So, whenever anyone says to me, you know I've got this idea that I'm trying to help become into reality, I go to my bookcase, because I would keep a couple of copies on hand, and I hand them this book. And to me, there's nothing like it. My experience with our project development and what actually works is kind of woven into this as well. It's an organic process and so that's why I think the book is so valuable for the conversation and also the tools, which are embedded in the book. They are not all high tech but they are very effective. There's the mind mapping the idea of the company originally. There is a statement of values; your values that you want to align originally with the company. And the appendix at the end has a business vision plan that is a template I think for any type of business, really. And that plan has stood the test of time. Your plan for the Republican of Tea, that 25-year-old company.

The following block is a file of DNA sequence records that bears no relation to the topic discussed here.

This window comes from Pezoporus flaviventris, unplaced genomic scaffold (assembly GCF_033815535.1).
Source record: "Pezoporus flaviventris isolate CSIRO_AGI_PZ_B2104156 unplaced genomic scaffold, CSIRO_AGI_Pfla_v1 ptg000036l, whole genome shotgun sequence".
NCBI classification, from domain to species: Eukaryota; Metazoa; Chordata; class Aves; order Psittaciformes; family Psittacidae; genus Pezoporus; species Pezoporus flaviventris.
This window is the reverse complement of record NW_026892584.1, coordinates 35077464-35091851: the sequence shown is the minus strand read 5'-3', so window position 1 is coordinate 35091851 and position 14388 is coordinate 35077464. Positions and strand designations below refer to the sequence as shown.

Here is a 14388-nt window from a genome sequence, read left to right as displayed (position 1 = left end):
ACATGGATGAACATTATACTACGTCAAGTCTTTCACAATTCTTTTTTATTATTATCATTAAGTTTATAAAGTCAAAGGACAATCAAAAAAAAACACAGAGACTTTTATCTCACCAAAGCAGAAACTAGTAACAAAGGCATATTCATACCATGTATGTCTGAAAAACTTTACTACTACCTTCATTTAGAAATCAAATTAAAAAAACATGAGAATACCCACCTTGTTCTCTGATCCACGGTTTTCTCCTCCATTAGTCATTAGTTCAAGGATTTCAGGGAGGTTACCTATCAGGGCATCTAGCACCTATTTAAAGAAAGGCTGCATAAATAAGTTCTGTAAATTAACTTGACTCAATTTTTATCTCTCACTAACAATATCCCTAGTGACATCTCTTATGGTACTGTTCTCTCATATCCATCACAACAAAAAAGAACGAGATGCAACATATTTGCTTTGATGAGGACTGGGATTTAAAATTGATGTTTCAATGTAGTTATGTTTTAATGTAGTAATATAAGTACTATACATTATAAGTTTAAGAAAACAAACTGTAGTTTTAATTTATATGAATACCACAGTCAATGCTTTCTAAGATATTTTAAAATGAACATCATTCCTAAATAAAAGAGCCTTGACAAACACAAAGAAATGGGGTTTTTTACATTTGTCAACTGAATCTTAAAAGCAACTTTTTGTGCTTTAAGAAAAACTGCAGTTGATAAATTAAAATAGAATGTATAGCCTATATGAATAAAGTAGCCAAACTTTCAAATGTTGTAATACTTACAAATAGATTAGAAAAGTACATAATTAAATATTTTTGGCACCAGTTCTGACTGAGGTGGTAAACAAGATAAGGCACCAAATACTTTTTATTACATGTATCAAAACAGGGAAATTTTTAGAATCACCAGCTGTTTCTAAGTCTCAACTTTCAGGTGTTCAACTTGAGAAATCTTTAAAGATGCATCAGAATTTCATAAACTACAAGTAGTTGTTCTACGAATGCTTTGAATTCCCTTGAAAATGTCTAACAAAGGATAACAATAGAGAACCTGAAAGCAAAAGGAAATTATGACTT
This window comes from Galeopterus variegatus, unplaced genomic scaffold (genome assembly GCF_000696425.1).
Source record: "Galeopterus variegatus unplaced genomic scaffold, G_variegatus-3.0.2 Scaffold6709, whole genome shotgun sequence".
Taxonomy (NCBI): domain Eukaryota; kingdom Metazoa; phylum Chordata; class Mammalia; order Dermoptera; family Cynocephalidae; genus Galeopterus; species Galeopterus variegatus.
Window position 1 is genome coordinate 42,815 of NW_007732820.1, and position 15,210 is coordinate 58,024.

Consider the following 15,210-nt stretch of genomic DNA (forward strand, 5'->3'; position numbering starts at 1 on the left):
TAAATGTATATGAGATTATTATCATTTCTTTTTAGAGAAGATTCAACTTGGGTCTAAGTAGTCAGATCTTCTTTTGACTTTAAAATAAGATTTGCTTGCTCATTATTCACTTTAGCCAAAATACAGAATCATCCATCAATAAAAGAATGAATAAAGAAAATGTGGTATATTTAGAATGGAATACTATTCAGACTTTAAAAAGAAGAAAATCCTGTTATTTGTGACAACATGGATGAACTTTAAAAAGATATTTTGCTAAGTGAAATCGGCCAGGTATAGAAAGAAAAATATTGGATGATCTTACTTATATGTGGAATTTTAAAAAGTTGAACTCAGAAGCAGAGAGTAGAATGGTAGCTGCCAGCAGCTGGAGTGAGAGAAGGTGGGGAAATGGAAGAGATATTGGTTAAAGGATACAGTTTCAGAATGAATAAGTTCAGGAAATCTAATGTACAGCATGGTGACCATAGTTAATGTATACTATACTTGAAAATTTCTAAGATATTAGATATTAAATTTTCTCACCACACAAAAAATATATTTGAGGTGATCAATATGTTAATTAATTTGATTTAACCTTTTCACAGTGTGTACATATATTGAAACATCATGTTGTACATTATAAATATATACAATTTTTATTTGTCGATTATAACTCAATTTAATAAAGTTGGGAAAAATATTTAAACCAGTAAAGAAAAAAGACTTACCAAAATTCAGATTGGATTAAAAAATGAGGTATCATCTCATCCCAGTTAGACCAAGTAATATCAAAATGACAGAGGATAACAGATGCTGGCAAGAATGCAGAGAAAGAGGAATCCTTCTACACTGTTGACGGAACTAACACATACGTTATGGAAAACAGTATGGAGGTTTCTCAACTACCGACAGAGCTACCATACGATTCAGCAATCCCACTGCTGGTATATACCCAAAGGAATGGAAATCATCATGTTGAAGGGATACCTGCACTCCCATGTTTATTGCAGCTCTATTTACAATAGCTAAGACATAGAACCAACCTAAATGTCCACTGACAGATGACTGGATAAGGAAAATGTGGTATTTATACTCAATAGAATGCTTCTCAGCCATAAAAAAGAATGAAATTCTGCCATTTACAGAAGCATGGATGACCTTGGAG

Will: Lynne, the thing about this that was so remarkable was - first of all it was never intended to be a book. It sprung from a passion and impulse but it met a kind of a rigor and discipline in the flossing out of the business. And I have the good fortune to have a mentor who kind has been where I wanted to go. That relationship also was very confusing at times because, we are very different needs in our lives. I was a "wantreprenuer" at that time. I wanted to be successful. I wanted to create, as I mentioned earlier, security and stability in my family. I want to be a good father and provider. And most importantly, I wanted to bring something special into the world that would touch people and move people. And while doing that, I wanted to create business.